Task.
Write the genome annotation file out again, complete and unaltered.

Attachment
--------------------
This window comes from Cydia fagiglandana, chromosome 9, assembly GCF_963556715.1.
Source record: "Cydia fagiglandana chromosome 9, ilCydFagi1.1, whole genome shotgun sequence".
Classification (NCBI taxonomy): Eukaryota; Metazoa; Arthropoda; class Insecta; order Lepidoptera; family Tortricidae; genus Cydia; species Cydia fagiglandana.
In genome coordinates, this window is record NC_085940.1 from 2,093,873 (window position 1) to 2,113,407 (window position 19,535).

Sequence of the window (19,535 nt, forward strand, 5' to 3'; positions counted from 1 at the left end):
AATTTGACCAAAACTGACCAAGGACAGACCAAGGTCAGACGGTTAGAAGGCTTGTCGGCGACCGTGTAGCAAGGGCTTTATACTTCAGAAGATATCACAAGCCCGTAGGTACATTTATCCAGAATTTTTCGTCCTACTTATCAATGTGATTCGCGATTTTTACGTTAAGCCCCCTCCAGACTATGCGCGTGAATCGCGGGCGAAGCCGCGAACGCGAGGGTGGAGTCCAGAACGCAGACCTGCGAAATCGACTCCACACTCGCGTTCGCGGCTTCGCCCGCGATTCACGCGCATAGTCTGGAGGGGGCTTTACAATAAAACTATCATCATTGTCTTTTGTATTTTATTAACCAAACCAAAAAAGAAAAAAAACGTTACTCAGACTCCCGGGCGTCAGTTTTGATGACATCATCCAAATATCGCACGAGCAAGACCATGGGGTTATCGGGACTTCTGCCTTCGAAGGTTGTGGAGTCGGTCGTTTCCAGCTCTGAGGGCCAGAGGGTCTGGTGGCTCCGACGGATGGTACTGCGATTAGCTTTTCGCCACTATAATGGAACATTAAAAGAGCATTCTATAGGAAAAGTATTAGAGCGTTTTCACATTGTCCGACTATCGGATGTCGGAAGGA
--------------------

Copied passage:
This window comes from Cydia fagiglandana, chromosome 9, assembly GCF_963556715.1.
Source record: "Cydia fagiglandana chromosome 9, ilCydFagi1.1, whole genome shotgun sequence".
Classification (NCBI taxonomy): Eukaryota; Metazoa; Arthropoda; class Insecta; order Lepidoptera; family Tortricidae; genus Cydia; species Cydia fagiglandana.
In genome coordinates, this window is record NC_085940.1 from 2,093,873 (window position 1) to 2,113,407 (window position 19,535).

Sequence of the window (19,535 nt, forward strand, 5' to 3'; positions counted from 1 at the left end):
AATTTGACCAAAACTGACCAAGGACAGACCAAGGTCAGACGGTTAGAAGGCTTGTCGGCGACCGTGTAGCAAGGGCTTTATACTTCAGAAGATATCACAAGCCCGTAGGTACATTTATCCAGAATTTTTCGTCCTACTTATCAATGTGATTCGCGATTTTTACGTTAAGCCCCCTCCAGACTATGCGCGTGAATCGCGGGCGAAGCCGCGAACGCGAGGGTGGAGTCCAGAACGCAGACCTGCGAAATCGACTCCACACTCGCGTTCGCGGCTTCGCCCGCGATTCACGCGCATAGTCTGGAGGGGGCTTTACAATAAAACTATCATCATTGTCTTTTGTATTTTATTAACCAAACCAAAAAAGAAAAAAAACGTTACTCAGACTCCCGGGCGTCAGTTTTGATGACATCATCCAAATATCGCACGAGCAAGACCATGGGGTTATCGGGACTTCTGCCTTCGAAGGTTGTGGAGTCGGTCGTTTCCAGCTCTGAGGGCCAGAGGGTCTGGTGGCTCCGACGGATGGTACTGCGATTAGCTTTTCGCCACTATAATGGAACATTAAAAGAGCATTCTATAGGAAAAGTATTAGAGCGTTTTCACATTGTCCGACTATCGGATGTCGGAAGGA